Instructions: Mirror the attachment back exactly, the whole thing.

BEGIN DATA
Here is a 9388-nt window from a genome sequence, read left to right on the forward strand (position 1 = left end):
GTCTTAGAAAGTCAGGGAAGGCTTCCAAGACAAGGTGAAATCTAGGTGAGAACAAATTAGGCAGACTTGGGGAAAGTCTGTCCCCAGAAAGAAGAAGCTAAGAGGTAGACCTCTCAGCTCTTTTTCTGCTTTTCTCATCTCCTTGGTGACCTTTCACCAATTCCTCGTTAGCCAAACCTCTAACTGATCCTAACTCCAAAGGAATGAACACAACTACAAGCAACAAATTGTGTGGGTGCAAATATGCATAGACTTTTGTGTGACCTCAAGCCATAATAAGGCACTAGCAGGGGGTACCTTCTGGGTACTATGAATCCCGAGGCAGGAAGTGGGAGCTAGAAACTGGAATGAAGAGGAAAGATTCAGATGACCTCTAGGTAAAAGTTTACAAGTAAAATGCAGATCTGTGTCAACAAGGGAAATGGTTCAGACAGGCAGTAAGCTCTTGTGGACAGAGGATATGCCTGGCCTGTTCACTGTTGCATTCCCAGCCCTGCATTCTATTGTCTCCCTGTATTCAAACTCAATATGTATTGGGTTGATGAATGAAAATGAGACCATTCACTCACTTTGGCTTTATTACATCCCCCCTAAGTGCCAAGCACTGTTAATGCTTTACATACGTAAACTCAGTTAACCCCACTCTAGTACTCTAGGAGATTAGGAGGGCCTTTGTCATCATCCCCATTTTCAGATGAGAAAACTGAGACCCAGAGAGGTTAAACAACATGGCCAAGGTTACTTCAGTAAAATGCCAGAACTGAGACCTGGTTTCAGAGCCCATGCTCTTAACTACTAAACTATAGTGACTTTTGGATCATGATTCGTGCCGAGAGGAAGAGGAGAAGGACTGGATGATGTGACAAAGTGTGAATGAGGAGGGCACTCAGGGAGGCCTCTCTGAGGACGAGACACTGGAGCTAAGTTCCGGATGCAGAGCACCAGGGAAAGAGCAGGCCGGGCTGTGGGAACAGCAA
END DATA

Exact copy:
Here is a 9388-nt window from a genome sequence, read left to right on the forward strand (position 1 = left end):
GTCTTAGAAAGTCAGGGAAGGCTTCCAAGACAAGGTGAAATCTAGGTGAGAACAAATTAGGCAGACTTGGGGAAAGTCTGTCCCCAGAAAGAAGAAGCTAAGAGGTAGACCTCTCAGCTCTTTTTCTGCTTTTCTCATCTCCTTGGTGACCTTTCACCAATTCCTCGTTAGCCAAACCTCTAACTGATCCTAACTCCAAAGGAATGAACACAACTACAAGCAACAAATTGTGTGGGTGCAAATATGCATAGACTTTTGTGTGACCTCAAGCCATAATAAGGCACTAGCAGGGGGTACCTTCTGGGTACTATGAATCCCGAGGCAGGAAGTGGGAGCTAGAAACTGGAATGAAGAGGAAAGATTCAGATGACCTCTAGGTAAAAGTTTACAAGTAAAATGCAGATCTGTGTCAACAAGGGAAATGGTTCAGACAGGCAGTAAGCTCTTGTGGACAGAGGATATGCCTGGCCTGTTCACTGTTGCATTCCCAGCCCTGCATTCTATTGTCTCCCTGTATTCAAACTCAATATGTATTGGGTTGATGAATGAAAATGAGACCATTCACTCACTTTGGCTTTATTACATCCCCCCTAAGTGCCAAGCACTGTTAATGCTTTACATACGTAAACTCAGTTAACCCCACTCTAGTACTCTAGGAGATTAGGAGGGCCTTTGTCATCATCCCCATTTTCAGATGAGAAAACTGAGACCCAGAGAGGTTAAACAACATGGCCAAGGTTACTTCAGTAAAATGCCAGAACTGAGACCTGGTTTCAGAGCCCATGCTCTTAACTACTAAACTATAGTGACTTTTGGATCATGATTCGTGCCGAGAGGAAGAGGAGAAGGACTGGATGATGTGACAAAGTGTGAATGAGGAGGGCACTCAGGGAGGCCTCTCTGAGGACGAGACACTGGAGCTAAGTTCCGGATGCAGAGCACCAGGGAAAGAGCAGGCCGGGCTGTGGGAACAGCAA